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Approaches to Teaching Dickens' David Copperfield

Editor(s): Richard J. Dunn

Pages: x & 162 pp.
Published: 1984
ISBN: 9780873524841 (paperback)
ISBN: 9780873524834 (hardcover)

"This book should be a boon for a variety of undergraduate teachers. Recommended."

The novels of Charles Dickens have attracted a wide and enthusiastic readership since they first appeared in the mid-nineteenth century, and in recent decades their social, biographical, and psychological elements have brought them increasing academic attention. "David Copperfield," writes Richard J. Dunn, "serves not only to introduce Dickens or the novel but also to demonstrate the relations of fiction and autobiography and the roles of myth, archetype, and fantasy in fiction."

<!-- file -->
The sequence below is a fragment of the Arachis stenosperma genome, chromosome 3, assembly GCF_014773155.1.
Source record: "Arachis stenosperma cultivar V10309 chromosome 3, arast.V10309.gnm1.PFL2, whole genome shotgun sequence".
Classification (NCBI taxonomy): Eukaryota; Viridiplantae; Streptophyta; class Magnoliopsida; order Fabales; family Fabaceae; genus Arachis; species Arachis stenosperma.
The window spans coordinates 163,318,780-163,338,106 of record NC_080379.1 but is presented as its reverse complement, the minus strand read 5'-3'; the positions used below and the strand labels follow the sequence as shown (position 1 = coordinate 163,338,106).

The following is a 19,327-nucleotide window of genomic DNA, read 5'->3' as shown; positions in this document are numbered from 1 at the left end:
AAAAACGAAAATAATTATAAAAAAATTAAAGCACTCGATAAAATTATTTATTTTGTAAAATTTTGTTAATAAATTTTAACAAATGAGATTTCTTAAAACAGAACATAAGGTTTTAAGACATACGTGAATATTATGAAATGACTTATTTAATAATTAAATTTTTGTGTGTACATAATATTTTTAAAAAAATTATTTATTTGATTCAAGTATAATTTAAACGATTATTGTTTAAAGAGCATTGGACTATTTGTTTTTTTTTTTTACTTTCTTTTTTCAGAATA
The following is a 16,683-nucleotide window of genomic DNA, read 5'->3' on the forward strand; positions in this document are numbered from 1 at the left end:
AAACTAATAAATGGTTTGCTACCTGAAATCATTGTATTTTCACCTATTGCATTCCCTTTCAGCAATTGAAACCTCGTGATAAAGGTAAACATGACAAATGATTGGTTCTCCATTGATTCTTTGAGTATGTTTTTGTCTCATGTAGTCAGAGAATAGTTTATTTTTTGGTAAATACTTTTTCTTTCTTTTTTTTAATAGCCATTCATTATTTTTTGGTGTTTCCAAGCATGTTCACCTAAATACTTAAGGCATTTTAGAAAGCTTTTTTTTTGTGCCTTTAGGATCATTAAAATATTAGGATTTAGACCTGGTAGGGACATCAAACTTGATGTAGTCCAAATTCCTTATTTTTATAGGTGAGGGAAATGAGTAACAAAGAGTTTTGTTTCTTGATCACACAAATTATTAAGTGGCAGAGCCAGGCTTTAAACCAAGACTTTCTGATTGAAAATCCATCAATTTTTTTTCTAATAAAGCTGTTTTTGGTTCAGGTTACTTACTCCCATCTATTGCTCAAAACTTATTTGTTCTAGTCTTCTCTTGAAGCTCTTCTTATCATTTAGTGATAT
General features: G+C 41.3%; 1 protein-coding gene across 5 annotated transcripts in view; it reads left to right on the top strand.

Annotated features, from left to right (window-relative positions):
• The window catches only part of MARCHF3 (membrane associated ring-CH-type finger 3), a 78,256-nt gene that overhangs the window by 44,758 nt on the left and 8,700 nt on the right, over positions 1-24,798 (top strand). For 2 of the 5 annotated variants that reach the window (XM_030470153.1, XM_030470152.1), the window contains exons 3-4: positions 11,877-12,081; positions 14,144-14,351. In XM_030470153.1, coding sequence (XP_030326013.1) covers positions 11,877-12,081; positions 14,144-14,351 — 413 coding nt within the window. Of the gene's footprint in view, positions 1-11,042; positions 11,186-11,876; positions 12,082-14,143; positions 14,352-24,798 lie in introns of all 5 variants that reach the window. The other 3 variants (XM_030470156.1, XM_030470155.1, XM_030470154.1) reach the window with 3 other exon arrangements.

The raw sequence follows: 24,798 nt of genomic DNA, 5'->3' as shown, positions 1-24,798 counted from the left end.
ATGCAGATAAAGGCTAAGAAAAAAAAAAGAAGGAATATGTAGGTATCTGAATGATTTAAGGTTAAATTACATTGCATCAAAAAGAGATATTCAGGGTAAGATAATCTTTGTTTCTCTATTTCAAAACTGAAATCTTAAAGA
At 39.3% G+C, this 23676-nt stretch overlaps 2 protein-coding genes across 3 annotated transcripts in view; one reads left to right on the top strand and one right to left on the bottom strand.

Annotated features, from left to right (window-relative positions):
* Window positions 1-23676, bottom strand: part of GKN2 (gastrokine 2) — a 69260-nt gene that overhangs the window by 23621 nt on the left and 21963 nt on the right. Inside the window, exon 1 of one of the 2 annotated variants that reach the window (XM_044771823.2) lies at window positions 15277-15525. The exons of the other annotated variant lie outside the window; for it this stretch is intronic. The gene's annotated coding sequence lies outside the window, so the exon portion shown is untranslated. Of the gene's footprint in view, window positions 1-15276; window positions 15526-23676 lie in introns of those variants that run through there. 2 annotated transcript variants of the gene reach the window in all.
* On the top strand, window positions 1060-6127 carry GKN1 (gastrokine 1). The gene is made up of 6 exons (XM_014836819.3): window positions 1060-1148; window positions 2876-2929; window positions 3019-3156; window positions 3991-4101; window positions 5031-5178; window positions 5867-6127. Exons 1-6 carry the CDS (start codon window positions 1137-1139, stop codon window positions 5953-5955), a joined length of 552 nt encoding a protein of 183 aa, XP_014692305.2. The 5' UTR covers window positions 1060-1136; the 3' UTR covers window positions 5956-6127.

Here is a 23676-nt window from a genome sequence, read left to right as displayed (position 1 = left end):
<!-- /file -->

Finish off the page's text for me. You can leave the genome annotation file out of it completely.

This volume, like others in the MLA's Approaches to Teaching World Literature series, is divided into two parts. The first part, "Materials," surveys editions of David Copperfield, background studies on the Victorian milieu, introductions to Dickens, critical and textual commentaries, and other Dickens works. In the second part, "Approaches," sixteen essays explore the many ways teachers present the novel in courses of varied subject emphasis and student experience. Contributors explain the critical assumptions that underlie their choice of David Copperfield and describe their teaching strategies. They show, for example, how they develop a sophisticated response to this universally popular novel; tailor the presentation for particular student levels; play the devil's advocate by introducing common criticisms of the work; and teach the work as a classic of world literature, as a central document of Victorian fiction, or as a combination of fiction and autobiography.

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